After the very refreshing dip at Ewen’s Ponds, we headed back into Victoria (setting our clocks forward 30 minutes again) to our camp for the next two nights on the bank of the Glenelg River. We had booked a spot in the Lower Glenelg National Park at the Hutchessons Camp on the river where only 2 groups can camp, so we were crossing fingers that we would be the only ones there. When we arrived we were a bit disappointed to see a ute parked at the other site, but fortunately it turned out that they were just day tripping and had squatted at the camping area to do some fishing and they left later in the evening.
The spot was right on the river and I was able to put the boat in just below our spot and do a bit of exploring. It was great to be camped so close to such a large river and have views out both sides of the caravan and enjoy the sunsets and sunrises.
For the next 15km downstream from our campsite the river carves it’s way through limestone resulting in some nice cliffs along the banks, making for a very scenic trip. After that, the river briefly enters South Australia before re-entering Victoria just before the river mouth at the town of Nelson. We took the boat into the South Australian section where there are several fishing shacks along the river bank which make for some interesting photo subjects. Interestingly there were also shacks along the Victorian section too, but these were removed after the area was converted to a national park in 1969. We also spotted a bit of interesting art/graffiti in the form of a lizard painted very strikingly on one of the cliff-side overhangs – no idea of its source, but it did seem rather well executed.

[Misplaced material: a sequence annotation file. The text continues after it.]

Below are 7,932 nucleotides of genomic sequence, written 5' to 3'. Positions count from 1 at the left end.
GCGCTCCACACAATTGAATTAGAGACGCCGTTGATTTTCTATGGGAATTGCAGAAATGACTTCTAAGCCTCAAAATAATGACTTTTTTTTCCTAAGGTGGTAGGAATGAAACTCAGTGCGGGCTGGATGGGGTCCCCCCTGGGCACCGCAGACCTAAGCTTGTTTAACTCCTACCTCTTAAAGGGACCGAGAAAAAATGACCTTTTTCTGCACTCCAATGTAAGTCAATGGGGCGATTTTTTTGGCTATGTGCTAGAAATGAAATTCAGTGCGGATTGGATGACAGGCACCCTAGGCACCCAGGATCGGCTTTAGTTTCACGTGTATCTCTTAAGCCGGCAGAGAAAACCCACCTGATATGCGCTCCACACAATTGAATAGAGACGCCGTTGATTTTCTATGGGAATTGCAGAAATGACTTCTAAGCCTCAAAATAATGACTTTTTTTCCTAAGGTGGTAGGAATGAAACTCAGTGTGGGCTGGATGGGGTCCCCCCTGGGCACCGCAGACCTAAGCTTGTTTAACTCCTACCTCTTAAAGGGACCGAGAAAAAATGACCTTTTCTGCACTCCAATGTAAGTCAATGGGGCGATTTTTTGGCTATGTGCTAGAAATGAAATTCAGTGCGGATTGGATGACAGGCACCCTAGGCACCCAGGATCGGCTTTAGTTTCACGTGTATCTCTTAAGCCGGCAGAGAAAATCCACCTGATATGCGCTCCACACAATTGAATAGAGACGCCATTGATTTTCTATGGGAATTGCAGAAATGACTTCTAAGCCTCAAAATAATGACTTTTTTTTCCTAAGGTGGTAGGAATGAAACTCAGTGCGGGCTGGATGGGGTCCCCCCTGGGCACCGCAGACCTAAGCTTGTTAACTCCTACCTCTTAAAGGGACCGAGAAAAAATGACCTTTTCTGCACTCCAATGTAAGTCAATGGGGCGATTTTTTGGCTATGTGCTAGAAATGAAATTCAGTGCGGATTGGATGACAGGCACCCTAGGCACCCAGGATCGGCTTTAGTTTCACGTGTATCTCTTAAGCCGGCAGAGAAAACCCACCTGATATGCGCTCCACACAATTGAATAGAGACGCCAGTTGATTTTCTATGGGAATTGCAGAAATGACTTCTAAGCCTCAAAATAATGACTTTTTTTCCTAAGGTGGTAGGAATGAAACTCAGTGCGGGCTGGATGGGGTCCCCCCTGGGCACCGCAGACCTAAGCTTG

Along the way we also stopped off at the Princess Margaret Rose Caves. These were discovered by a local farmer in the late 1930’s who one day decided to lower himself down an odd looking hole on his property. On discovering the caves, he decided to open a tourist attraction and wrote to Buckingham Palace asking if he could name the caves after George and Lizzie’s younger daughter and it seems they agreed.
We got a few nice bird shots along the river – including the odd looking Musk Duck, which swims mostly submerged and has a curious flap under its beak.
After packing up our riverside camp, we drove down to the river mouth near the town of Nelson. Along the way we had to briefly re-enter South Australia where we encountered this glorious interstate electricity interface: two power poles alongside each other joined by about 5m of cable. The one on the right, a charmingly ugly Stobie Pole with it’s more mundane Victorian counterpart on the left. I wonder which state funded the bits of cable in between the poles. This would have been a perplexing dilemma given that there are an odd number of conductors – hence no obvious way to split the costs. S
Can you see I’m married to an electrical engineer? M
It was a bit difficult to get to the Glenelg mouth, itself because the unusually high water had flooded the direct walk alongside the last 500m of the river, so we instead opted to do a nice 2km circuit walk near the mouth that took us alongside some of the estuarine scenery near the mouth.